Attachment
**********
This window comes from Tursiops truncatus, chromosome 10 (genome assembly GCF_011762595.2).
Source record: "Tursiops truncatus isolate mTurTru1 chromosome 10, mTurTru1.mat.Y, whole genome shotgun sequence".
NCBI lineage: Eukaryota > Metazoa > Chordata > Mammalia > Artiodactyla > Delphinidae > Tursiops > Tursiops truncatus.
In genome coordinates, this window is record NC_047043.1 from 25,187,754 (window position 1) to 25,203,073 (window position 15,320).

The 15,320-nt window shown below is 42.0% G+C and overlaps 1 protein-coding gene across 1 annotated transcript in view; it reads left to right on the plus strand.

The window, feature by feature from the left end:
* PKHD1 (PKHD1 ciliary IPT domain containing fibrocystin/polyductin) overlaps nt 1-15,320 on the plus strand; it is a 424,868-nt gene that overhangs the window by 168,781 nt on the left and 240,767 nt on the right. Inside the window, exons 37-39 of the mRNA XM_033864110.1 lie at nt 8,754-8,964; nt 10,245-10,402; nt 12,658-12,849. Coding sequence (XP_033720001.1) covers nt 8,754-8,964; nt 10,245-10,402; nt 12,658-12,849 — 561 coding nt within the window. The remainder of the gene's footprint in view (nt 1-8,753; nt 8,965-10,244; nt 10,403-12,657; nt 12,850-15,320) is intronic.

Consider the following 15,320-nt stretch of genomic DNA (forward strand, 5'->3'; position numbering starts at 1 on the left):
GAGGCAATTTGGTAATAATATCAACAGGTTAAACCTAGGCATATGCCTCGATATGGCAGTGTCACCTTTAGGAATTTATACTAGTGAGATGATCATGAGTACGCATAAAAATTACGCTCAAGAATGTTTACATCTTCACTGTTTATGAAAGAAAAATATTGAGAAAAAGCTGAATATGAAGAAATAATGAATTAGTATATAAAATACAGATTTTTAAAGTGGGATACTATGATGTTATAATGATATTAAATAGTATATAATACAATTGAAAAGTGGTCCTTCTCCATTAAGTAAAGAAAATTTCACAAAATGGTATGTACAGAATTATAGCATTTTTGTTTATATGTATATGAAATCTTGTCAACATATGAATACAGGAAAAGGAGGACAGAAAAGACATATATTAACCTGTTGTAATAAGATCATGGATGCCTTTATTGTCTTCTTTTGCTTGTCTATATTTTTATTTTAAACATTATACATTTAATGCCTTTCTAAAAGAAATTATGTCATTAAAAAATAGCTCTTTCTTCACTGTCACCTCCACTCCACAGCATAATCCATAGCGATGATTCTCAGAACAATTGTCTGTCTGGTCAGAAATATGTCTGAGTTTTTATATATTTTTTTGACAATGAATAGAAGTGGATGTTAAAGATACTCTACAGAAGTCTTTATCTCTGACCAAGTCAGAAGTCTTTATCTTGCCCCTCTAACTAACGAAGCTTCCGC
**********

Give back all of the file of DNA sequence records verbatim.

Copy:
This window comes from Tursiops truncatus, chromosome 10 (genome assembly GCF_011762595.2).
Source record: "Tursiops truncatus isolate mTurTru1 chromosome 10, mTurTru1.mat.Y, whole genome shotgun sequence".
NCBI lineage: Eukaryota > Metazoa > Chordata > Mammalia > Artiodactyla > Delphinidae > Tursiops > Tursiops truncatus.
In genome coordinates, this window is record NC_047043.1 from 25,187,754 (window position 1) to 25,203,073 (window position 15,320).

The 15,320-nt window shown below is 42.0% G+C and overlaps 1 protein-coding gene across 1 annotated transcript in view; it reads left to right on the plus strand.

The window, feature by feature from the left end:
* PKHD1 (PKHD1 ciliary IPT domain containing fibrocystin/polyductin) overlaps nt 1-15,320 on the plus strand; it is a 424,868-nt gene that overhangs the window by 168,781 nt on the left and 240,767 nt on the right. Inside the window, exons 37-39 of the mRNA XM_033864110.1 lie at nt 8,754-8,964; nt 10,245-10,402; nt 12,658-12,849. Coding sequence (XP_033720001.1) covers nt 8,754-8,964; nt 10,245-10,402; nt 12,658-12,849 — 561 coding nt within the window. The remainder of the gene's footprint in view (nt 1-8,753; nt 8,965-10,244; nt 10,403-12,657; nt 12,850-15,320) is intronic.

Consider the following 15,320-nt stretch of genomic DNA (forward strand, 5'->3'; position numbering starts at 1 on the left):
GAGGCAATTTGGTAATAATATCAACAGGTTAAACCTAGGCATATGCCTCGATATGGCAGTGTCACCTTTAGGAATTTATACTAGTGAGATGATCATGAGTACGCATAAAAATTACGCTCAAGAATGTTTACATCTTCACTGTTTATGAAAGAAAAATATTGAGAAAAAGCTGAATATGAAGAAATAATGAATTAGTATATAAAATACAGATTTTTAAAGTGGGATACTATGATGTTATAATGATATTAAATAGTATATAATACAATTGAAAAGTGGTCCTTCTCCATTAAGTAAAGAAAATTTCACAAAATGGTATGTACAGAATTATAGCATTTTTGTTTATATGTATATGAAATCTTGTCAACATATGAATACAGGAAAAGGAGGACAGAAAAGACATATATTAACCTGTTGTAATAAGATCATGGATGCCTTTATTGTCTTCTTTTGCTTGTCTATATTTTTATTTTAAACATTATACATTTAATGCCTTTCTAAAAGAAATTATGTCATTAAAAAATAGCTCTTTCTTCACTGTCACCTCCACTCCACAGCATAATCCATAGCGATGATTCTCAGAACAATTGTCTGTCTGGTCAGAAATATGTCTGAGTTTTTATATATTTTTTTGACAATGAATAGAAGTGGATGTTAAAGATACTCTACAGAAGTCTTTATCTCTGACCAAGTCAGAAGTCTTTATCTTGCCCCTCTAACTAACGAAGCTTCCGC